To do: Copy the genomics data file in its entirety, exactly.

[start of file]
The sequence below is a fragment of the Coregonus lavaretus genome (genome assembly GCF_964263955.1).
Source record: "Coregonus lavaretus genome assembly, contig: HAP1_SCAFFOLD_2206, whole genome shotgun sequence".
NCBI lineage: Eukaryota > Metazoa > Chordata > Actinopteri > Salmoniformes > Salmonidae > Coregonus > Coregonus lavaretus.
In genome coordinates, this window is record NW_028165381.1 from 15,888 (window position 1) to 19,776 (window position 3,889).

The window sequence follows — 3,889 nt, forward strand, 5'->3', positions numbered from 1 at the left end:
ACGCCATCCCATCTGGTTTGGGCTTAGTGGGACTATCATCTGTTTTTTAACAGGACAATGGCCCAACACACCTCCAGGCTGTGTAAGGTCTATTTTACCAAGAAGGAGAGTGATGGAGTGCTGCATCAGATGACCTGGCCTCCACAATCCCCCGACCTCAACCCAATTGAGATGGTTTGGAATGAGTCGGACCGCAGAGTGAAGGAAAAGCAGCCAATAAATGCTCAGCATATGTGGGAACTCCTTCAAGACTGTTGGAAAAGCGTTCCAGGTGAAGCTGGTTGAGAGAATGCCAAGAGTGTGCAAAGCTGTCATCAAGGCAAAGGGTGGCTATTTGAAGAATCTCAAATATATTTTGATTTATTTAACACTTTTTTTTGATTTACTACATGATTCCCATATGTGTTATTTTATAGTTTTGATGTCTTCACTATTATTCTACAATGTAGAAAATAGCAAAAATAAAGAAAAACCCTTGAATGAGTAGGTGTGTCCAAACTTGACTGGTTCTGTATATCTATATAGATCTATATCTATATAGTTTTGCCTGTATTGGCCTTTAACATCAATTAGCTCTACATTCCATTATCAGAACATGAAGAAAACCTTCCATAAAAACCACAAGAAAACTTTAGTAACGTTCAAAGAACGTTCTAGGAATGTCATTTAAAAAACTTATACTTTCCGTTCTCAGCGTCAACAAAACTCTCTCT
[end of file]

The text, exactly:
The sequence below is a fragment of the Coregonus lavaretus genome (genome assembly GCF_964263955.1).
Source record: "Coregonus lavaretus genome assembly, contig: HAP1_SCAFFOLD_2206, whole genome shotgun sequence".
NCBI lineage: Eukaryota > Metazoa > Chordata > Actinopteri > Salmoniformes > Salmonidae > Coregonus > Coregonus lavaretus.
In genome coordinates, this window is record NW_028165381.1 from 15,888 (window position 1) to 19,776 (window position 3,889).

The window sequence follows — 3,889 nt, forward strand, 5'->3', positions numbered from 1 at the left end:
ACGCCATCCCATCTGGTTTGGGCTTAGTGGGACTATCATCTGTTTTTTAACAGGACAATGGCCCAACACACCTCCAGGCTGTGTAAGGTCTATTTTACCAAGAAGGAGAGTGATGGAGTGCTGCATCAGATGACCTGGCCTCCACAATCCCCCGACCTCAACCCAATTGAGATGGTTTGGAATGAGTCGGACCGCAGAGTGAAGGAAAAGCAGCCAATAAATGCTCAGCATATGTGGGAACTCCTTCAAGACTGTTGGAAAAGCGTTCCAGGTGAAGCTGGTTGAGAGAATGCCAAGAGTGTGCAAAGCTGTCATCAAGGCAAAGGGTGGCTATTTGAAGAATCTCAAATATATTTTGATTTATTTAACACTTTTTTTTGATTTACTACATGATTCCCATATGTGTTATTTTATAGTTTTGATGTCTTCACTATTATTCTACAATGTAGAAAATAGCAAAAATAAAGAAAAACCCTTGAATGAGTAGGTGTGTCCAAACTTGACTGGTTCTGTATATCTATATAGATCTATATCTATATAGTTTTGCCTGTATTGGCCTTTAACATCAATTAGCTCTACATTCCATTATCAGAACATGAAGAAAACCTTCCATAAAAACCACAAGAAAACTTTAGTAACGTTCAAAGAACGTTCTAGGAATGTCATTTAAAAAACTTATACTTTCCGTTCTCAGCGTCAACAAAACTCTCTCT